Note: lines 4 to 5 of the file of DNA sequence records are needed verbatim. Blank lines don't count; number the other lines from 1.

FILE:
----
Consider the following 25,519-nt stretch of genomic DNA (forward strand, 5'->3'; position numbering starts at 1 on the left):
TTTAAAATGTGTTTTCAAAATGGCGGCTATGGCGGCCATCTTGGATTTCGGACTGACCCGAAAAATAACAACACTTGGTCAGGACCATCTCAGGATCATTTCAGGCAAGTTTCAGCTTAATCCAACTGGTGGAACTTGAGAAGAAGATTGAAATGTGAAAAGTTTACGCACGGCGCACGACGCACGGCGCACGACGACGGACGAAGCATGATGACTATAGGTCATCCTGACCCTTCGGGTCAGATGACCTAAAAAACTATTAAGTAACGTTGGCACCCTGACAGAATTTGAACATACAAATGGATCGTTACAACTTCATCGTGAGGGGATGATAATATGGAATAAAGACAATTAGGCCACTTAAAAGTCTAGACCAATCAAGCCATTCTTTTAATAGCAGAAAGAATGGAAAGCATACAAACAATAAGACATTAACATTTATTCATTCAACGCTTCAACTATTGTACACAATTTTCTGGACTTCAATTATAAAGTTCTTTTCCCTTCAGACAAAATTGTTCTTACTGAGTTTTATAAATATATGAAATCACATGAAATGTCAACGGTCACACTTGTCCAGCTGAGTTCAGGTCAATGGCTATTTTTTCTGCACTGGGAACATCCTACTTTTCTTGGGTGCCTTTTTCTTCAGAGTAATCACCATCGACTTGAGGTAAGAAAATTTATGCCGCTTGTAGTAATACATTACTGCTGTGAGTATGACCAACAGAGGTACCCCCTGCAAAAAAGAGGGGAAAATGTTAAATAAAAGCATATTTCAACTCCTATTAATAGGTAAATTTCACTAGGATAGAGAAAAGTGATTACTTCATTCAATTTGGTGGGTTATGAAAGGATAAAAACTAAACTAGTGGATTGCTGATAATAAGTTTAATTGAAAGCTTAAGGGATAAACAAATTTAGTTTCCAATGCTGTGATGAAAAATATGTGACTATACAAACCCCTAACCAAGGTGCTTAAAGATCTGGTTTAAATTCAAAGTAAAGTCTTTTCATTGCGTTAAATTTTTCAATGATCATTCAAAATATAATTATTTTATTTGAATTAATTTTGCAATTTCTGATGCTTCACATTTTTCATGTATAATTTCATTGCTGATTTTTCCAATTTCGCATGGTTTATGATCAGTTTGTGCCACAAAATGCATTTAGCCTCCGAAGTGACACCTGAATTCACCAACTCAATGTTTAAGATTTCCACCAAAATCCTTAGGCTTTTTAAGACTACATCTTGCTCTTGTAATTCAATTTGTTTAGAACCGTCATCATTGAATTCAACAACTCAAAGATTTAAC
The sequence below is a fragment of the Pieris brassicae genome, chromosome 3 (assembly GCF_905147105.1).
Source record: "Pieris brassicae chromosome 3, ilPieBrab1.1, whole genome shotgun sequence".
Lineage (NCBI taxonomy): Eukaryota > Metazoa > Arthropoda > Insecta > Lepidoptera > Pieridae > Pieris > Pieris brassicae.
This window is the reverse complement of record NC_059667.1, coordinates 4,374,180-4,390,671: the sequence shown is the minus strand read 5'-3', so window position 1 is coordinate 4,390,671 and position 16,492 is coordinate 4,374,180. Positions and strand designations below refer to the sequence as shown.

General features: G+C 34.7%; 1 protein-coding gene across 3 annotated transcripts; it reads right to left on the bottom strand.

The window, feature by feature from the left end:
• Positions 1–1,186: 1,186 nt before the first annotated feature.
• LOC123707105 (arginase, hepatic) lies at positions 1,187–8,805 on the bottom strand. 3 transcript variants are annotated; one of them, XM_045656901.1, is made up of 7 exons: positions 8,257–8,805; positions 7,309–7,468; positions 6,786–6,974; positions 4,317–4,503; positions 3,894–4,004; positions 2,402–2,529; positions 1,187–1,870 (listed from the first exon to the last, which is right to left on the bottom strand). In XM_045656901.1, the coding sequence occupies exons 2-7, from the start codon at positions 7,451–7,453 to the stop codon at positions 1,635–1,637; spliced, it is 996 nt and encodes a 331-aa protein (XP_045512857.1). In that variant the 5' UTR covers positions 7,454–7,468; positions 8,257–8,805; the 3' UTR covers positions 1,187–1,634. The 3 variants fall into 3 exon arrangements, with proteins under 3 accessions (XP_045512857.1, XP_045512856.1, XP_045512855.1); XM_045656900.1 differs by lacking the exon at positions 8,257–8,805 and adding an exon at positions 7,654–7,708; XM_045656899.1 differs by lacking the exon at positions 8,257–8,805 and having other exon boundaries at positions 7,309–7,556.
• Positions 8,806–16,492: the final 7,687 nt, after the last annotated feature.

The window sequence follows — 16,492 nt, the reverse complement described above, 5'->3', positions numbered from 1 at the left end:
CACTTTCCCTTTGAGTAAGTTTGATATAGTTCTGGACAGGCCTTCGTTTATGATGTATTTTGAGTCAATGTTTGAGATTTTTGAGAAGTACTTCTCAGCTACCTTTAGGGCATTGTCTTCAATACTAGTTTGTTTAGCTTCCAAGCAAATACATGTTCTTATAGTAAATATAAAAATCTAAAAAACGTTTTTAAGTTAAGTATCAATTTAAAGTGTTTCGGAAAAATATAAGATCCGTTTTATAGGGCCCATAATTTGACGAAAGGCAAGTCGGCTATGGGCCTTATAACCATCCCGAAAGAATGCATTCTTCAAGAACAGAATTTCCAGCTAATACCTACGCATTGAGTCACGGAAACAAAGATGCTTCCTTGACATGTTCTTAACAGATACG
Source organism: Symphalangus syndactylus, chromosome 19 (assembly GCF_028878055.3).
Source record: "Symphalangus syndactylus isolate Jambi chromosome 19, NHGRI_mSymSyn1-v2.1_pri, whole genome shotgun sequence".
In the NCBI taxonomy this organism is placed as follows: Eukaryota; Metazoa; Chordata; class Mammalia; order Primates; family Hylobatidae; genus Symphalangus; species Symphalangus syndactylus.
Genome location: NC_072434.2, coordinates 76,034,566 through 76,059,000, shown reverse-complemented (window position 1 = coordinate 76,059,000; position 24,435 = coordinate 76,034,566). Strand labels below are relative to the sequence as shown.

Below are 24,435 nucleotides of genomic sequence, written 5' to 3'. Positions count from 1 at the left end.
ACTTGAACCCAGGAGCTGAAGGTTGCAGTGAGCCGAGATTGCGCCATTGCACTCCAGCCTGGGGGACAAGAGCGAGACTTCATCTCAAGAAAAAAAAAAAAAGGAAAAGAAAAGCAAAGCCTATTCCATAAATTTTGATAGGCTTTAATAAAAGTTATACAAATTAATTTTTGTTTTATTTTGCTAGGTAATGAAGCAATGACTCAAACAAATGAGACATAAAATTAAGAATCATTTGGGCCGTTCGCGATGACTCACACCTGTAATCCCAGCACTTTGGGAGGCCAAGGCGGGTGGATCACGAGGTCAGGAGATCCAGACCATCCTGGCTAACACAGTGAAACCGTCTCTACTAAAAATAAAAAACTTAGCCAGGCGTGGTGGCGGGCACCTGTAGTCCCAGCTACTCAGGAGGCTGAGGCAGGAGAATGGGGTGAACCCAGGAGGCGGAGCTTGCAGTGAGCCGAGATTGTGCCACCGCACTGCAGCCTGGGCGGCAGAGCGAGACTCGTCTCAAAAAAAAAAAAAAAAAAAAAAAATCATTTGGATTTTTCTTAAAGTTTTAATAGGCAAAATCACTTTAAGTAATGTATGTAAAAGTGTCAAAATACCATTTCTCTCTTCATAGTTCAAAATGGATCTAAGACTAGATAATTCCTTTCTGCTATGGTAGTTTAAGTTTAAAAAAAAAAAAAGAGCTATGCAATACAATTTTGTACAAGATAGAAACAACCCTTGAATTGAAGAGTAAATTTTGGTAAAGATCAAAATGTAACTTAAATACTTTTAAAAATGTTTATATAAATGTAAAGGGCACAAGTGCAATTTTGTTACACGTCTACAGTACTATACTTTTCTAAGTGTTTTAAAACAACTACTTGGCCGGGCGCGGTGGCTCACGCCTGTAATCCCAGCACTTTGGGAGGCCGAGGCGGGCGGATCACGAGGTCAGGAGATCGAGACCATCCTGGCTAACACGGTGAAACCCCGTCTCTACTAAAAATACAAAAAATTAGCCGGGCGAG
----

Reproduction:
Source record: "Pieris brassicae chromosome 3, ilPieBrab1.1, whole genome shotgun sequence".
Lineage (NCBI taxonomy): Eukaryota > Metazoa > Arthropoda > Insecta > Lepidoptera > Pieridae > Pieris > Pieris brassicae.